CHICAGO — Bono was all lighted up Saturday for the opening of U2's North American tour at Chicago's Soldier Field.
In a high-tech show beneath a four-pronged, 90-foot-tall canopy that he referred to as "our spaceship," Bono dressed for the occasion in a jacket outlined in neon and dangled from a glowing, steering wheel-shaped microphone as the band kicked into its encore. As he twirled madly during "Ultra Violet (Light My Way)" and then more lazily during "With or Without You," the 2-hour, 10-minute concert took on a surreal air, with a disco ball reflecting shards of light against the balconies of Soldier Field, a tiny constellation in a galaxy of sound and glitter. Stadium concerts usually tend to feel puffed up and bombastic, but this was downright strange -- and wonderfully so.
On previous tours, U2 had begun to resemble its generation's answer to the Rolling Stones: a band that had started to become predictable, a stadium act rolling out decades-old hits as its songwriting stagnated. This time, the band reconnected to deeper themes in its music and reinforced a recent development in its sound: groove.
There was also the inescapable Godzilla in the room: that much-hyped mega stage, which splits the difference between silly contrivance and weird, sometimes awe-inspiring art object. It literally dwarfed everything, and it reached out to all corners of the stadium, allowing the four ant-sized band members to play to the crowd on all sides. The setting often made for compelling theater, though it wasn't on par with the band's 1992-93 Zoo TV Tour, a multimedia barrage that mirrored the chaos and anxiety harnessed by its 1991 "Achtung Baby" album. Ever since, U2 has been searching for the right mix of spectacle and intimacy, pizazz and poignancy on the big stage, but Zoo TV remains the finest supersized tour mounted by any band in the last two decades.
The centerpiece of this year's stadium model, dubbed the 360 Tour in honor of the circular stage (which lands at the Rose Bowl on Oct. 25), was the Irish quartet's latest hit-and-miss studio album, "No Line on the Horizon"; seven of its songs were performed, out of 23 on the set list. Though there was no salvaging thin material such as the brash but empty "Get on Your Boots" and the convoluted "Unknown Caller," the atmospheric, expansive tone of the title track connected U2 to the spiritual quest of its 1984 album "The Unforgettable Fire."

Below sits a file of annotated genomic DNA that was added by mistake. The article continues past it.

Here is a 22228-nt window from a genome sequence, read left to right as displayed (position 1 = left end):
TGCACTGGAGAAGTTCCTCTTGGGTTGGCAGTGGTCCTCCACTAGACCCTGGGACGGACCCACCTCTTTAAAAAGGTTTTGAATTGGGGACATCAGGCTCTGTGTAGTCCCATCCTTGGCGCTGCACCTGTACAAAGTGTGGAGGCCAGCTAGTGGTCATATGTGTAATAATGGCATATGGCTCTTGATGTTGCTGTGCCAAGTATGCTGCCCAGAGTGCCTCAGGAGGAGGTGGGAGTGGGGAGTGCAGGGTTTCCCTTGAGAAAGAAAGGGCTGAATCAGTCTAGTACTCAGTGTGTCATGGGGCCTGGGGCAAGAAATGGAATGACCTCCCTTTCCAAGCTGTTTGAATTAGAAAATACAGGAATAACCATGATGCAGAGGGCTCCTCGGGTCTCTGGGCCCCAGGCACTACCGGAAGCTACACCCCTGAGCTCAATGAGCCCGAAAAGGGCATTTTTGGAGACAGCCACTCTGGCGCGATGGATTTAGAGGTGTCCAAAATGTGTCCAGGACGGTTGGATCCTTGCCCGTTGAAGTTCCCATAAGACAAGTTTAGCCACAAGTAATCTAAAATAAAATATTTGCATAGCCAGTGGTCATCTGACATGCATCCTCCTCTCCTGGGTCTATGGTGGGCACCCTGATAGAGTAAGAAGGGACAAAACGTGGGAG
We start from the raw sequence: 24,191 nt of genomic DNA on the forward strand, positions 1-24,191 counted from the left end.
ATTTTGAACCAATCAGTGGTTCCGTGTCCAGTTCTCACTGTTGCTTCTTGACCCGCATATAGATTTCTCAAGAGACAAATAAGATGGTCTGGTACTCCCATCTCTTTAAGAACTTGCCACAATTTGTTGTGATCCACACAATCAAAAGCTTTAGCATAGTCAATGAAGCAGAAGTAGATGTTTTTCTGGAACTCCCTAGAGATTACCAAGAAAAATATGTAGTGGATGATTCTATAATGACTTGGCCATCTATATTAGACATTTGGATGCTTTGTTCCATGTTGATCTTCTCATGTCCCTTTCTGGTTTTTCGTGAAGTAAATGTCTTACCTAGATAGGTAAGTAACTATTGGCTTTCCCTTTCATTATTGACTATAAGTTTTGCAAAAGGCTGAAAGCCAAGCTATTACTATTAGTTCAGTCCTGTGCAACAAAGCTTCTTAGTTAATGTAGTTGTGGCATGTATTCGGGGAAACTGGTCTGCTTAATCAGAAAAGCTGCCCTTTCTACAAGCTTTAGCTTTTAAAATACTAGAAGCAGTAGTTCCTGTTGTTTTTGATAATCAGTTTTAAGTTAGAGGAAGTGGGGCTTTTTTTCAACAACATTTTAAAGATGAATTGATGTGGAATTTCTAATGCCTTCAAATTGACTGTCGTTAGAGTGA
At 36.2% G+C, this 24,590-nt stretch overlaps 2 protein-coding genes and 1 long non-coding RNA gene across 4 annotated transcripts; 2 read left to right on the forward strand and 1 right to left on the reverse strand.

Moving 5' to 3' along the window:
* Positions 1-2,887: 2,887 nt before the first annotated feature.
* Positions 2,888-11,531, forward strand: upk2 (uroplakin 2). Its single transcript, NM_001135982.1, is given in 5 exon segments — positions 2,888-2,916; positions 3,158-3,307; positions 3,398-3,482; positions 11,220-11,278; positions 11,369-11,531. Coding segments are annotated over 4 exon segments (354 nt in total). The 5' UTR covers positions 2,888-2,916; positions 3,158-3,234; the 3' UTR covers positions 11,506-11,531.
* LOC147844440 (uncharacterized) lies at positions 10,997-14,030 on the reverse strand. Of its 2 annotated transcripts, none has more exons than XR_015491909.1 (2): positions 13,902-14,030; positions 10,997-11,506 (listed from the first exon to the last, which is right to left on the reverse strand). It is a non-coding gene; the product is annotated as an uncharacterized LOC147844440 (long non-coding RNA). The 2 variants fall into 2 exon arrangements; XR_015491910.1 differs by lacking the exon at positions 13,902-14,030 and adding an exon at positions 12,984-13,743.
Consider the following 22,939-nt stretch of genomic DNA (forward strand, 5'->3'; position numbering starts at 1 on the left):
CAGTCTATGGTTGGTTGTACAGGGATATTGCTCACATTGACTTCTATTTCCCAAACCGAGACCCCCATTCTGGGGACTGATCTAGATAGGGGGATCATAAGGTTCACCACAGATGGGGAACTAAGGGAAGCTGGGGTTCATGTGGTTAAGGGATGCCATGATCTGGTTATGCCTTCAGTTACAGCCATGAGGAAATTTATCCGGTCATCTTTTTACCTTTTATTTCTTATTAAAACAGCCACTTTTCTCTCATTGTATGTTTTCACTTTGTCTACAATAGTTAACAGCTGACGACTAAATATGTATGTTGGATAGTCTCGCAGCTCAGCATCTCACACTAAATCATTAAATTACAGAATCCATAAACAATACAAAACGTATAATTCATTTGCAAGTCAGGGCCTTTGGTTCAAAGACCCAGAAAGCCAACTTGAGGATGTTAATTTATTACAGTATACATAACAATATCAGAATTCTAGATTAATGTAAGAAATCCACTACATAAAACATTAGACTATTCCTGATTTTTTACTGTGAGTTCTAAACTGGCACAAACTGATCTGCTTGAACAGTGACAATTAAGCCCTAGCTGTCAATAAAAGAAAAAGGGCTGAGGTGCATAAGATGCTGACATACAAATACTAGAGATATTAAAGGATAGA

Hence the "spaceship" concept and the embrace of infinite possibility in the songs, ideas amplified by the video images of Desmond Tutu and Burmese political prisoner Aung San Suu Kyi, who both appeared on a 54-ton cylindrical screen. At times, the stage setup seemed more like a garish, environmentally challenged coverup, as if to distract from the band's recent, less riveting music. But it also dazzled, especially when a spire of lights shot skyward during "City of Blinding Lights."
The band was on its game. Not usually applauded for its sense of swing, U2 has shown an underappreciated affinity for getting down since "Mysterious Ways" belly danced its way into discos during the early '90s. Because bassist Adam Clayton owns the best moments on "No Line on the Horizon," it was only fitting that the rhythm section ruled Saturday. Clayton and drummer Larry Mullen Jr. amped up the dance beats, and even Bono's vocals took on a more rhythmic sing-speak cadence. Even a well-tested crowd-pleaser such as "Where the Streets Have No Name" sounded refreshed, with the Edge's metallic-toned guitar taking a ride on the bass-drums rhythm train. An even bigger surprise was the transformation of the otherwise annoyingly trite "I'll Go Crazy If I Don't Go Crazy Tonight" into a full-on house rave-up -- fitting given Chicago's rich club culture.
The stadium did indeed resemble a big outdoor club during the encore, when the show's outsized ambitions produced a neon-lighted moment that nearly justified the costly enterprise. Bono, in fine voice all night, sang with fervor during "Ultra Violet," crooned like a wounded David Lynch lounge lizard in "With or Without You" and then channeled his inner Otis Redding on the hymn-like closer, "Moment of Surrender."
The lights, the songs, the audience all synced up. Sometimes size matters.